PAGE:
Was a quick way to learn that the same parenting technique can “produce” different children. We often tend to forget that humans are individuals (albeit very tiny to start with!) from day one and as such different.
It’s so true though, how different all children are. Yet, how lots of parenting techniques are to treat them all the same. I do struggle with that, so muddling through is my favourite option. Less stressful.
Your doing a great job and I’m pleased that you got to chat to Mrs Nice and the conversation had such a massive impact on you and allowed you to see things as they really were
I am sure I would have struggled a lot longer if it hadn’t been for that short conversation. It was fab..
Very wise advice indeed. Until we have walked in another mother’s shoes and live her life we should cease judgement.
The world would be a nicer place if we all supported each other more and we wouldn’t feel so stressed about our failures to be a “good” parent.
It would be great, wouldn’t it!!! We all worry so much, and sometimes over things that we shouldn’t..
What a lovely story. It’s so easy to think of yourself as a poor parent, especially when your kid doesn’t do what everyone else’s does.
In a funny way though, I’ve come to realising that just caring about what kind of a parent you are seems to automatically qualify you as a good enough one.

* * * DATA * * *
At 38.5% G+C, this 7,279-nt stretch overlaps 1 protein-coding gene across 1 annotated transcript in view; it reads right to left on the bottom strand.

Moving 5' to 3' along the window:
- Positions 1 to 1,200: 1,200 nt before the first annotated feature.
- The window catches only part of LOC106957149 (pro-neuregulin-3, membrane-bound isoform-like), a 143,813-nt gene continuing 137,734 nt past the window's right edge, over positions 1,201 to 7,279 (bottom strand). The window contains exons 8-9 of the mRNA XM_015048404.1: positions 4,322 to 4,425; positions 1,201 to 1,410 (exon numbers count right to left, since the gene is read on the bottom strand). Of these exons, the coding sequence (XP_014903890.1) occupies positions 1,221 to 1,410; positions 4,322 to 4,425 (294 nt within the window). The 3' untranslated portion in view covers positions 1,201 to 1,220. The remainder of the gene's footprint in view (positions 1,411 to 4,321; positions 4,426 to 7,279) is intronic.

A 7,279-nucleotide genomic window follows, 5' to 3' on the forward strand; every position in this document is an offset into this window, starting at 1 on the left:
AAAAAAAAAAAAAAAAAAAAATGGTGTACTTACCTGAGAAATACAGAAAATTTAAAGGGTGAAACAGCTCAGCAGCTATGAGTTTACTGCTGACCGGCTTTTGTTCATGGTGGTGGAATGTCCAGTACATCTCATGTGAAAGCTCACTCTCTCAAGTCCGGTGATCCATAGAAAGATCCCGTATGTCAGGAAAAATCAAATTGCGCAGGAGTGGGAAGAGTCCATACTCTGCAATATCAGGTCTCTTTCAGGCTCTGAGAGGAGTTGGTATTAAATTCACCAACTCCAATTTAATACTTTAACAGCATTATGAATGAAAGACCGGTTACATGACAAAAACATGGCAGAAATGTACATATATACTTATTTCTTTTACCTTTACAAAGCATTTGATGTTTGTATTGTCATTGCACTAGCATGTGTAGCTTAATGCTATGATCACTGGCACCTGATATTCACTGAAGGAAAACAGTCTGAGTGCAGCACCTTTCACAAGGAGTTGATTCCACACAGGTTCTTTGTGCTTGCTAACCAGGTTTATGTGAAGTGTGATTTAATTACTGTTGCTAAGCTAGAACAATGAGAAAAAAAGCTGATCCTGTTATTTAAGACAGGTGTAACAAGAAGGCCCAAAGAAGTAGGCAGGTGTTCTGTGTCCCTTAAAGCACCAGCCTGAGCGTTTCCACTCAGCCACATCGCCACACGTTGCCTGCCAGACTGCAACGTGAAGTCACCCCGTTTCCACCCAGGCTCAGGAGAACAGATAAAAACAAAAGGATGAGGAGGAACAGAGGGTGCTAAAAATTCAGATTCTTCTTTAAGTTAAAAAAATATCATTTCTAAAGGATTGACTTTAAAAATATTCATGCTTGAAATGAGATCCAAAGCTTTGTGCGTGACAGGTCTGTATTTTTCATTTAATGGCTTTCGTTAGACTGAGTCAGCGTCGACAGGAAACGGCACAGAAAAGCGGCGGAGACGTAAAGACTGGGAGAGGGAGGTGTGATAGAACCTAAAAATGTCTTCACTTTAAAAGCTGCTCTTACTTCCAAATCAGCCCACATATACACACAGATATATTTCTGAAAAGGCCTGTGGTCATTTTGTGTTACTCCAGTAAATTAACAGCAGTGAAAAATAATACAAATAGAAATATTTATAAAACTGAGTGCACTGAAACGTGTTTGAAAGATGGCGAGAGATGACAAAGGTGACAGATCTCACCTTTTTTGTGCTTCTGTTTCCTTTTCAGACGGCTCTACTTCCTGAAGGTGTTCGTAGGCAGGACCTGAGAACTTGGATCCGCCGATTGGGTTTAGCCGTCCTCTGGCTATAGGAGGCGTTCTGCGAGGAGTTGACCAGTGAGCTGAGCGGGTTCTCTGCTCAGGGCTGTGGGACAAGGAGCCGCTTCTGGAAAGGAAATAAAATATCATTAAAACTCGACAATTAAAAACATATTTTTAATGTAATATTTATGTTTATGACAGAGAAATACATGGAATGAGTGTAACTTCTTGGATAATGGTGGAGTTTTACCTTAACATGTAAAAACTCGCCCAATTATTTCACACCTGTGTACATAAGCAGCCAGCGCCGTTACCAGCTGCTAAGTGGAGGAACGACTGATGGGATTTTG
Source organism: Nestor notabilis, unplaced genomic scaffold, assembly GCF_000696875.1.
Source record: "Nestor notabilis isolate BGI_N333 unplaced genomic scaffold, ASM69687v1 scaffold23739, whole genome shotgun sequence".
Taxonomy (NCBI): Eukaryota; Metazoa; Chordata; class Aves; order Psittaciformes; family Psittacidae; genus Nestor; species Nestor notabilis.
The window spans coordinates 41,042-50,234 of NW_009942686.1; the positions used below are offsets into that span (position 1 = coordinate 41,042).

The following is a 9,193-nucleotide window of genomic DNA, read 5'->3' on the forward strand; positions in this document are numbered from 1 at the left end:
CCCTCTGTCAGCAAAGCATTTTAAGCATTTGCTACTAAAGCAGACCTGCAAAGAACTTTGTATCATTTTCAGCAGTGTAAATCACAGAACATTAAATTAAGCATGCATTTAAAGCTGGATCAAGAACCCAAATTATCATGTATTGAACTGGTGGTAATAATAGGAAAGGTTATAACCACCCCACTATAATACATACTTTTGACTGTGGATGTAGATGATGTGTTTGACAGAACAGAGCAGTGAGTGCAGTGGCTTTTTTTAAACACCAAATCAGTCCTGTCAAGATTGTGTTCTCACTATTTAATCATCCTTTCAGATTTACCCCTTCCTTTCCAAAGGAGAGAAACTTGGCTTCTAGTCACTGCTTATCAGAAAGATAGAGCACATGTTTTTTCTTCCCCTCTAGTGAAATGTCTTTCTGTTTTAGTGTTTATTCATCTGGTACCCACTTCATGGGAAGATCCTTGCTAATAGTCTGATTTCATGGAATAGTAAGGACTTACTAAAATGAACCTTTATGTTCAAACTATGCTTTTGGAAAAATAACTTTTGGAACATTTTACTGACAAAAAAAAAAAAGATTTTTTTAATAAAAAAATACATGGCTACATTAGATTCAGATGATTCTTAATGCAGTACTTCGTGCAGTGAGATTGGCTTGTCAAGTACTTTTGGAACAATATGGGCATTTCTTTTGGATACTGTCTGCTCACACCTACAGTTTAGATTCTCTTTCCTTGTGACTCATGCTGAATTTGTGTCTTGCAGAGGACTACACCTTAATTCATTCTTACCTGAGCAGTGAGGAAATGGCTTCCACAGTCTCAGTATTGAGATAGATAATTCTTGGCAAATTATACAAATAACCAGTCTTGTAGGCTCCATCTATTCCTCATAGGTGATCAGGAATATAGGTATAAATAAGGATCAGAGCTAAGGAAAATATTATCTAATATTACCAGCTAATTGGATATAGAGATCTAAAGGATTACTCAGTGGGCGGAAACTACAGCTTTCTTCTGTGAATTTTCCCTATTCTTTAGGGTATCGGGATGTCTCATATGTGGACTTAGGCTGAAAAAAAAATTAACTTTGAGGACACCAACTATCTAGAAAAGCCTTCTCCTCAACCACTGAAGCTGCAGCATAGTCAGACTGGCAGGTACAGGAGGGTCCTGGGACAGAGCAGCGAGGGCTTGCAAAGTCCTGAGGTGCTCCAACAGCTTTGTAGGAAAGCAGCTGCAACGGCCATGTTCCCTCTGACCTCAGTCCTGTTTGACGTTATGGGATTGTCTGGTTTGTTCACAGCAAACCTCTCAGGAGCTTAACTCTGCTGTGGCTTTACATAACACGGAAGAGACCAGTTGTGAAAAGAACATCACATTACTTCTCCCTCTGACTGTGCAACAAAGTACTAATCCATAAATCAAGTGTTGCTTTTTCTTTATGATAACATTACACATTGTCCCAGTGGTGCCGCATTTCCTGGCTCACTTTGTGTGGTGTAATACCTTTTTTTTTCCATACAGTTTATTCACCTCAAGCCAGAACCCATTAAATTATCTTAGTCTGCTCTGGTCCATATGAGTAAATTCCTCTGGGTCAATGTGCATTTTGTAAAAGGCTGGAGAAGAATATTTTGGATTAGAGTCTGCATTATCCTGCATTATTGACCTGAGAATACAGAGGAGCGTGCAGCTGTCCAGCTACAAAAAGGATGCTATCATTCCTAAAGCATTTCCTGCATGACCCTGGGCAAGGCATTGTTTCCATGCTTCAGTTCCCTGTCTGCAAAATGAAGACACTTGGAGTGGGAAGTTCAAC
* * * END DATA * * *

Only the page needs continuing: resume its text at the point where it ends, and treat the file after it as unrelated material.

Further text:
Very valuable point and I have realised it myself (though it doesn’t stop me worrying sometimes), but oh I know so many people who would benefit from knowing this, for their own good so they wouldn’t get so stressed. Jen
I often wish I could tell some of the struggling parents of ASN children not to sweat the small stuff (which for us can be pretty big stuff lol). Mostly, we are all far too hard on ourselves. And we fret about what schools say too much as well (apart from the good teachers and schools out there). xx
It’s funny how something as simple as a conversation in passing can make such an impact isn’t it? I reckon you’re doing a brilliant job! x
It does, doesn’t it. I will always remember her. If she ever reads my blog, she’s know instantly who has written it tho lol. It was a short 5 minutes that changed how I parented in an instant. Amazing. Thank you. x
I think I will always assume I am a bad mum. I have very high standards for myself (funnily enough not for others!) that I am unlikely to be able to live up to.
However, I don’t actually think there is such a thing as a good or a bad parent (taking out deliberately abusive parents) because all of us just do our best for our kids. It’s not a science. There are no guaranteed results.
I think the key is to not stand in judgement of other people’s parenting based on what you see. You can never know. Let’s all concentrate on our own stuff and when we interact with others be the Mr or Mrs Nice characters!
Do I live in a naive bubble? I think so!
I think we all have our own struggles, and it was good for me to hear someone else’s at that point in time, as I was feeling like a failure. School were also pointing the finger for how one son didn’t fit into the “mould”, so it’s easy to feel responsible for everything when some of it has nothing to do with you, and is just their nature. I’m older and wiser now. Hopefully this helps even one more struggling mum somewhere who is also struggling. I think you are very sensible, not niave. Thank you. x